Theatricality is an insufficient explanation for these mad antics, which, after all, distract the audience from the pathos of Isabella’s journey. Earlier in the play, Lucio described his sovereign to Friar Lodowick as the “fantastical duke of dark corners.” He meant to suggest that the duke was lax in enforcing moral laws because he had a taste for nightlife himself.
But Lucio’s description is apt in another way. This duke hides for sheer love of hiding, manipulates for the love of manipulation, and holds himself to be entitled to do these things because of his position and because he aims at his subjects’ greater good. Indeed, he says explicitly that he hides from Isabella knowledge of her brother’s life “To make her heavenly comforts of despair, / When it is least expected.”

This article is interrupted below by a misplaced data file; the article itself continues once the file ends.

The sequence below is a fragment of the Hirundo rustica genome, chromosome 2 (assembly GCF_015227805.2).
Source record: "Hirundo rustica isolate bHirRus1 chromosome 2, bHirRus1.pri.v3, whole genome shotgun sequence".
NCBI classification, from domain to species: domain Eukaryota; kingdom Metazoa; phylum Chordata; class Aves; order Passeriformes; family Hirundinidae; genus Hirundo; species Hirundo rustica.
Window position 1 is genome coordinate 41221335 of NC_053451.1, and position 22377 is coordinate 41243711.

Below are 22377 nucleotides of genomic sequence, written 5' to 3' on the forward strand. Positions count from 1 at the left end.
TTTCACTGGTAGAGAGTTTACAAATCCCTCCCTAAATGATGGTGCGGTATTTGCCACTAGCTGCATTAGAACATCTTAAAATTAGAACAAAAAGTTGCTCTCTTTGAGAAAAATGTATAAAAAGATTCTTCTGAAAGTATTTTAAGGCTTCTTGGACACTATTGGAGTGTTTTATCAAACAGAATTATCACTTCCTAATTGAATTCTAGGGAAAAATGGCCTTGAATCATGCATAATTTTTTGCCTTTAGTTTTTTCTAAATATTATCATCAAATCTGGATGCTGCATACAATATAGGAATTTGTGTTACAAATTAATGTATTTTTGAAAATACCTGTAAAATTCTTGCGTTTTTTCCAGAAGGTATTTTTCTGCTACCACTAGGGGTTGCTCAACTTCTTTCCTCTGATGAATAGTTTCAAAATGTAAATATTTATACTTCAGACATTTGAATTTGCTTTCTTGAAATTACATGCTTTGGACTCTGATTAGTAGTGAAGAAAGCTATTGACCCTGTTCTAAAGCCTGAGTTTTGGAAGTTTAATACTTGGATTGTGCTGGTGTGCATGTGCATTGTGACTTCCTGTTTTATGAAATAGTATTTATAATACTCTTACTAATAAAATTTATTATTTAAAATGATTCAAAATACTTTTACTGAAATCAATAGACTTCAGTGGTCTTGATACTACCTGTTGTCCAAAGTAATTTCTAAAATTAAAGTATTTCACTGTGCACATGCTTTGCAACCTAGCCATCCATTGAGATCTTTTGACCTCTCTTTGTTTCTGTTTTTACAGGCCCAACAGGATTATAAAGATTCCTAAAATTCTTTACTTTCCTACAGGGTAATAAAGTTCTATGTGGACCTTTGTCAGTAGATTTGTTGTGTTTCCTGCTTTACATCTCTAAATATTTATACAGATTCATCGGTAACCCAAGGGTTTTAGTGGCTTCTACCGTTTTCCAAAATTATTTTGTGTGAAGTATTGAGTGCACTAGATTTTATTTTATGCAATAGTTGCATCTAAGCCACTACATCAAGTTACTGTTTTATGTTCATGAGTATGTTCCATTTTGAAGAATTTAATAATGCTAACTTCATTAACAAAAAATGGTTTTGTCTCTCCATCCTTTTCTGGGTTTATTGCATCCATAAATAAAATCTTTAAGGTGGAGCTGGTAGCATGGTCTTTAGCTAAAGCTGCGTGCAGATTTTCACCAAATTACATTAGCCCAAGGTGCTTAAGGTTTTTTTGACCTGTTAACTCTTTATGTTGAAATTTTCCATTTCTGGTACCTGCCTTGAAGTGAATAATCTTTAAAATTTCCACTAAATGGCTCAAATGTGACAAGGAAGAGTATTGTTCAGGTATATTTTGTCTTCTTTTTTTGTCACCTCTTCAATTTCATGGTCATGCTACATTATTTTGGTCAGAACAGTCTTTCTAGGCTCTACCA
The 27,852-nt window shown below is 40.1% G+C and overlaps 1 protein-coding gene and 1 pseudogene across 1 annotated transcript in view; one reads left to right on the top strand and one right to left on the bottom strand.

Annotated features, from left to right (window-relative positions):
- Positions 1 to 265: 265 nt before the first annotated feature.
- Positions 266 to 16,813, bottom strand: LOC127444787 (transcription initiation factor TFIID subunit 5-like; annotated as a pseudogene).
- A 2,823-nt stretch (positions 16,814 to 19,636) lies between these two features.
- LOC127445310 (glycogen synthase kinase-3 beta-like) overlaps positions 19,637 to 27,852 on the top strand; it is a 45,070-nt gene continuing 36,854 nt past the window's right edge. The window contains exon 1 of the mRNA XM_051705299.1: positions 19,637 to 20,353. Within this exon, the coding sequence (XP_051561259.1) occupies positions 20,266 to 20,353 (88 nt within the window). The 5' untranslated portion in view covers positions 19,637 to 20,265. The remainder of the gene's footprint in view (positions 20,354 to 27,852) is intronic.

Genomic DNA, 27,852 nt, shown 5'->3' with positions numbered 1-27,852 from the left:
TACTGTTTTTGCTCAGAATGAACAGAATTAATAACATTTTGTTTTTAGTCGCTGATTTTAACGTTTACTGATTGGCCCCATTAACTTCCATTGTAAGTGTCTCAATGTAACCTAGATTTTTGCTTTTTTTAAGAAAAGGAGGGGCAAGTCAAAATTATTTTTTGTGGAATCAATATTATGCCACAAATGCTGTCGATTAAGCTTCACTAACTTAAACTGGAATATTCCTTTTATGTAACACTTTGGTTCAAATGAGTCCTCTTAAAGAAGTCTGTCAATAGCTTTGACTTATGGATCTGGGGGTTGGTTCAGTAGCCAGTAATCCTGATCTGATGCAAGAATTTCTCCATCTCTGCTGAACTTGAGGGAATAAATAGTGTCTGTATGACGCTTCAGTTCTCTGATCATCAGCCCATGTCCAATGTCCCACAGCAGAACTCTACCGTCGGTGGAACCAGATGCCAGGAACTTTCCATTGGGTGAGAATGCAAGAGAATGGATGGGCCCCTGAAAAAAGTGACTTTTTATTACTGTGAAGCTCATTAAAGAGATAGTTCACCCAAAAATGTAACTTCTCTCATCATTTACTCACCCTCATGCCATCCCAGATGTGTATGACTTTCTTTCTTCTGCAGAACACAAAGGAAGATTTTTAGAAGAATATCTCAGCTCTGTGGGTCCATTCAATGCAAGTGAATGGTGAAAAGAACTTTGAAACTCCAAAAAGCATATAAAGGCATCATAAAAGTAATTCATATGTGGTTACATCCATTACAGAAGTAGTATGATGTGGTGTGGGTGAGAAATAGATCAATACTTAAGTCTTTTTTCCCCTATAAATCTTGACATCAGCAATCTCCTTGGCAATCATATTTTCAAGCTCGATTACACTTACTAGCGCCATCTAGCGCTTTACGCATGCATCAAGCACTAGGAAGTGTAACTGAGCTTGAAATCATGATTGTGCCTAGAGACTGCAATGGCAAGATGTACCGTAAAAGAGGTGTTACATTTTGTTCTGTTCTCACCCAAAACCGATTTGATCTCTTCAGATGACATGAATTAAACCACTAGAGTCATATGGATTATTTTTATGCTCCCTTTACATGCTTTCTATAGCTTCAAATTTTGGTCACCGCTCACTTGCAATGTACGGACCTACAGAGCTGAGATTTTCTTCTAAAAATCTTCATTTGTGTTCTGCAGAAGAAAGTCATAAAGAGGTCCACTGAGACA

That is the source of our discomfort—a conclusion that should not be comfortable for those who wish to see God’s face hiding in the dark corners of Vashti’s banishment and Mordechai’s eavesdropping.
The orthodox Christian interpretation of Measure for Measure has attempted to resolve the problem of the duke’s character through allegory. G. Wilson Knight, for example, argues that the duke is a figure of Christ, Vienna a type of hell, Act V a version of the Last Judgment, and the duke’s deceptions the means by which Angelo and Isabella are taught to embrace the gospel truth. Angelo himself seems to endorse such a reading, exclaiming when the duke is finally unmasked:
O my dread lord,
I should be guiltier than my guiltiness,
To think I can be undiscernible,